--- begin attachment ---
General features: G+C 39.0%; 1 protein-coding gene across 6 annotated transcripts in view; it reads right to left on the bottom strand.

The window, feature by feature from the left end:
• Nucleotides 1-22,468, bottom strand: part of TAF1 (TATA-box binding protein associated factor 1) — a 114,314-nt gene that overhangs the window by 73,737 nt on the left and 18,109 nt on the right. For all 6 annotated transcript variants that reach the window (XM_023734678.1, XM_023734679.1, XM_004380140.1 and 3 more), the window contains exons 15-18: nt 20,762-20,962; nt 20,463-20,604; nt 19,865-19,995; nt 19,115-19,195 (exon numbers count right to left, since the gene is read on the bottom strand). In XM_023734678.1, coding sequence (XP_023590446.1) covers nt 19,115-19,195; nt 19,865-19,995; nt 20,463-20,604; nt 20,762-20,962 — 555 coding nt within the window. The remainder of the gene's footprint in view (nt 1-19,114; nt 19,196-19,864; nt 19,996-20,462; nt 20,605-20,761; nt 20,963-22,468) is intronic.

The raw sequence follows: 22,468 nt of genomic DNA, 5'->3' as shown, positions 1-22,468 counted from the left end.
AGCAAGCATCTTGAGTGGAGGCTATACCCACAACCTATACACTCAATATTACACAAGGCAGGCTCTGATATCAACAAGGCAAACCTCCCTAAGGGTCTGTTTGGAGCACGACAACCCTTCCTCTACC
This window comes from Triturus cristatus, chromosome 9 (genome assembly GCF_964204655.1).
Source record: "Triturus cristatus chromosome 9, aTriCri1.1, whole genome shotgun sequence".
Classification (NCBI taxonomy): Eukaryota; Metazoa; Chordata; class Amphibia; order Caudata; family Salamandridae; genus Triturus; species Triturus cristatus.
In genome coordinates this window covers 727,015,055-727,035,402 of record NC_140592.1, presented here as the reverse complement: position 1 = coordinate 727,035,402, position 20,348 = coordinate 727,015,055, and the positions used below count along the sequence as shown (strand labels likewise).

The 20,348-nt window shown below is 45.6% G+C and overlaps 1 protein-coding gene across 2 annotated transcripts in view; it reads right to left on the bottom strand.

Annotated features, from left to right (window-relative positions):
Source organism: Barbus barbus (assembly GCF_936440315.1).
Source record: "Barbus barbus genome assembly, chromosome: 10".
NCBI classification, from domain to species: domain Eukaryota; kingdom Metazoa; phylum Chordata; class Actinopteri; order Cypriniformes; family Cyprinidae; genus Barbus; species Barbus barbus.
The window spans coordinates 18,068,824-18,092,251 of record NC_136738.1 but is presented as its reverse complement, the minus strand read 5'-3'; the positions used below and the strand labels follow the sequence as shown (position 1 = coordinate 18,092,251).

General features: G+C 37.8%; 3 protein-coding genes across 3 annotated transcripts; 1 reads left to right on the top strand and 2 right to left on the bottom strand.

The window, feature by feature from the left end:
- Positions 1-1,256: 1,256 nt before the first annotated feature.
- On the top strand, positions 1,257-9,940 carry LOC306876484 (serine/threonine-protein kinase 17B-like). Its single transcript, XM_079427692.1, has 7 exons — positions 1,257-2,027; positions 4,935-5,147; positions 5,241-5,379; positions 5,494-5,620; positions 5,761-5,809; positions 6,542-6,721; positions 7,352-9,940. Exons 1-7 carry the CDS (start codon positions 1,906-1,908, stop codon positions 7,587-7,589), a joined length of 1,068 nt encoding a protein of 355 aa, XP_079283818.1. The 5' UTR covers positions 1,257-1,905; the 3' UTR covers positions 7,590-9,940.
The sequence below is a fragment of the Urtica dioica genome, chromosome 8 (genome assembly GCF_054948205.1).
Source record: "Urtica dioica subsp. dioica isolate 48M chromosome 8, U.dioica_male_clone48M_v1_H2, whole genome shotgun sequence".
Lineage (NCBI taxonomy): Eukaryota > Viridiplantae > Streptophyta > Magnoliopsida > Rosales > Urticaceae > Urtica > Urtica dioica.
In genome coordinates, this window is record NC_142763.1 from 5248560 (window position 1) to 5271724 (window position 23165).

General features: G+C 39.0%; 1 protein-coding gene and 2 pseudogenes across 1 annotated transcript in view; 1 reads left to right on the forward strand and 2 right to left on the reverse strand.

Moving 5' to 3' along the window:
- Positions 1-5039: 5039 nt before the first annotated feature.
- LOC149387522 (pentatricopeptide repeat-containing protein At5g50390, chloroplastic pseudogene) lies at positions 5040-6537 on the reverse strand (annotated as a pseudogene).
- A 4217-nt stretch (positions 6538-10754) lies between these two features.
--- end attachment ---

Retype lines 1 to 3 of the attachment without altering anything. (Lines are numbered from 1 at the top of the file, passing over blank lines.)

General features: G+C 39.0%; 1 protein-coding gene across 6 annotated transcripts in view; it reads right to left on the bottom strand.

The window, feature by feature from the left end:
• Nucleotides 1-22,468, bottom strand: part of TAF1 (TATA-box binding protein associated factor 1) — a 114,314-nt gene that overhangs the window by 73,737 nt on the left and 18,109 nt on the right. For all 6 annotated transcript variants that reach the window (XM_023734678.1, XM_023734679.1, XM_004380140.1 and 3 more), the window contains exons 15-18: nt 20,762-20,962; nt 20,463-20,604; nt 19,865-19,995; nt 19,115-19,195 (exon numbers count right to left, since the gene is read on the bottom strand). In XM_023734678.1, coding sequence (XP_023590446.1) covers nt 19,115-19,195; nt 19,865-19,995; nt 20,463-20,604; nt 20,762-20,962 — 555 coding nt within the window. The remainder of the gene's footprint in view (nt 1-19,114; nt 19,196-19,864; nt 19,996-20,462; nt 20,605-20,761; nt 20,963-22,468) is intronic.